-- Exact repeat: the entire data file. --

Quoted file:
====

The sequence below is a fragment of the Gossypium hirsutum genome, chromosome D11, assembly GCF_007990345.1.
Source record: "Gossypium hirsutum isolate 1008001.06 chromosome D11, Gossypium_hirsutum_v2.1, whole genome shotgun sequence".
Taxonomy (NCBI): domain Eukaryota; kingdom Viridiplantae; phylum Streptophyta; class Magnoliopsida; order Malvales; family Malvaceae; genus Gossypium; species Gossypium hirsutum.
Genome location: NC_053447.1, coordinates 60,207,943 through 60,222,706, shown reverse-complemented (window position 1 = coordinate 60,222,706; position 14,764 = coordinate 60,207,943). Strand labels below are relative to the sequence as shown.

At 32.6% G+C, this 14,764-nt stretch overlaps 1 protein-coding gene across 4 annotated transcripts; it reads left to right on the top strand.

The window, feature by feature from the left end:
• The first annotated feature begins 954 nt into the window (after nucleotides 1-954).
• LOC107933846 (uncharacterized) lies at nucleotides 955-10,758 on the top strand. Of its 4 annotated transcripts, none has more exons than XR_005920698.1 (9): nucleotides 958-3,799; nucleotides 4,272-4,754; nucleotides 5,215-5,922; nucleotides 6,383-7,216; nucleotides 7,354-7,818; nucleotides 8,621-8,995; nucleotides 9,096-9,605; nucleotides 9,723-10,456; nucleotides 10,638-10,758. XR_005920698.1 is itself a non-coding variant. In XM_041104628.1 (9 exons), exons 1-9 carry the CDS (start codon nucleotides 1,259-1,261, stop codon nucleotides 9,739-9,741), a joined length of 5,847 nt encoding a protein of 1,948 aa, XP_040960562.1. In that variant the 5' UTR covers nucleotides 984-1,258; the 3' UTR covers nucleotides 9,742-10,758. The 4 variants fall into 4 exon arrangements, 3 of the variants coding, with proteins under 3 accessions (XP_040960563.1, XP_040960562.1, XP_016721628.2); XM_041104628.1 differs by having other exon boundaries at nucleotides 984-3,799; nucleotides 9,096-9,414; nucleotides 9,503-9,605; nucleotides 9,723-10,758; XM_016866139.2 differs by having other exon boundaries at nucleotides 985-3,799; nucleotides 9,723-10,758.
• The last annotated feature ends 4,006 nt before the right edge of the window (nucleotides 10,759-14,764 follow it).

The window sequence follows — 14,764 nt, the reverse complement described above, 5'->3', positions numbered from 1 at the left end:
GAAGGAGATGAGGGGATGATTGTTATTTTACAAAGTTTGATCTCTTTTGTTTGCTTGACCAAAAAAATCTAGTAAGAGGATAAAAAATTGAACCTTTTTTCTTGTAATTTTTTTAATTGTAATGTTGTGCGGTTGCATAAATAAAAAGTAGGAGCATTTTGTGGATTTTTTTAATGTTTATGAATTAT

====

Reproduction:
The sequence below is a fragment of the Gossypium hirsutum genome, chromosome D11, assembly GCF_007990345.1.
Source record: "Gossypium hirsutum isolate 1008001.06 chromosome D11, Gossypium_hirsutum_v2.1, whole genome shotgun sequence".
Taxonomy (NCBI): domain Eukaryota; kingdom Viridiplantae; phylum Streptophyta; class Magnoliopsida; order Malvales; family Malvaceae; genus Gossypium; species Gossypium hirsutum.
Genome location: NC_053447.1, coordinates 60,207,943 through 60,222,706, shown reverse-complemented (window position 1 = coordinate 60,222,706; position 14,764 = coordinate 60,207,943). Strand labels below are relative to the sequence as shown.

At 32.6% G+C, this 14,764-nt stretch overlaps 1 protein-coding gene across 4 annotated transcripts; it reads left to right on the top strand.

The window, feature by feature from the left end:
• The first annotated feature begins 954 nt into the window (after nucleotides 1-954).
• LOC107933846 (uncharacterized) lies at nucleotides 955-10,758 on the top strand. Of its 4 annotated transcripts, none has more exons than XR_005920698.1 (9): nucleotides 958-3,799; nucleotides 4,272-4,754; nucleotides 5,215-5,922; nucleotides 6,383-7,216; nucleotides 7,354-7,818; nucleotides 8,621-8,995; nucleotides 9,096-9,605; nucleotides 9,723-10,456; nucleotides 10,638-10,758. XR_005920698.1 is itself a non-coding variant. In XM_041104628.1 (9 exons), exons 1-9 carry the CDS (start codon nucleotides 1,259-1,261, stop codon nucleotides 9,739-9,741), a joined length of 5,847 nt encoding a protein of 1,948 aa, XP_040960562.1. In that variant the 5' UTR covers nucleotides 984-1,258; the 3' UTR covers nucleotides 9,742-10,758. The 4 variants fall into 4 exon arrangements, 3 of the variants coding, with proteins under 3 accessions (XP_040960563.1, XP_040960562.1, XP_016721628.2); XM_041104628.1 differs by having other exon boundaries at nucleotides 984-3,799; nucleotides 9,096-9,414; nucleotides 9,503-9,605; nucleotides 9,723-10,758; XM_016866139.2 differs by having other exon boundaries at nucleotides 985-3,799; nucleotides 9,723-10,758.
• The last annotated feature ends 4,006 nt before the right edge of the window (nucleotides 10,759-14,764 follow it).

The window sequence follows — 14,764 nt, the reverse complement described above, 5'->3', positions numbered from 1 at the left end:
GAAGGAGATGAGGGGATGATTGTTATTTTACAAAGTTTGATCTCTTTTGTTTGCTTGACCAAAAAAATCTAGTAAGAGGATAAAAAATTGAACCTTTTTTCTTGTAATTTTTTTAATTGTAATGTTGTGCGGTTGCATAAATAAAAAGTAGGAGCATTTTGTGGATTTTTTTAATGTTTATGAATTAT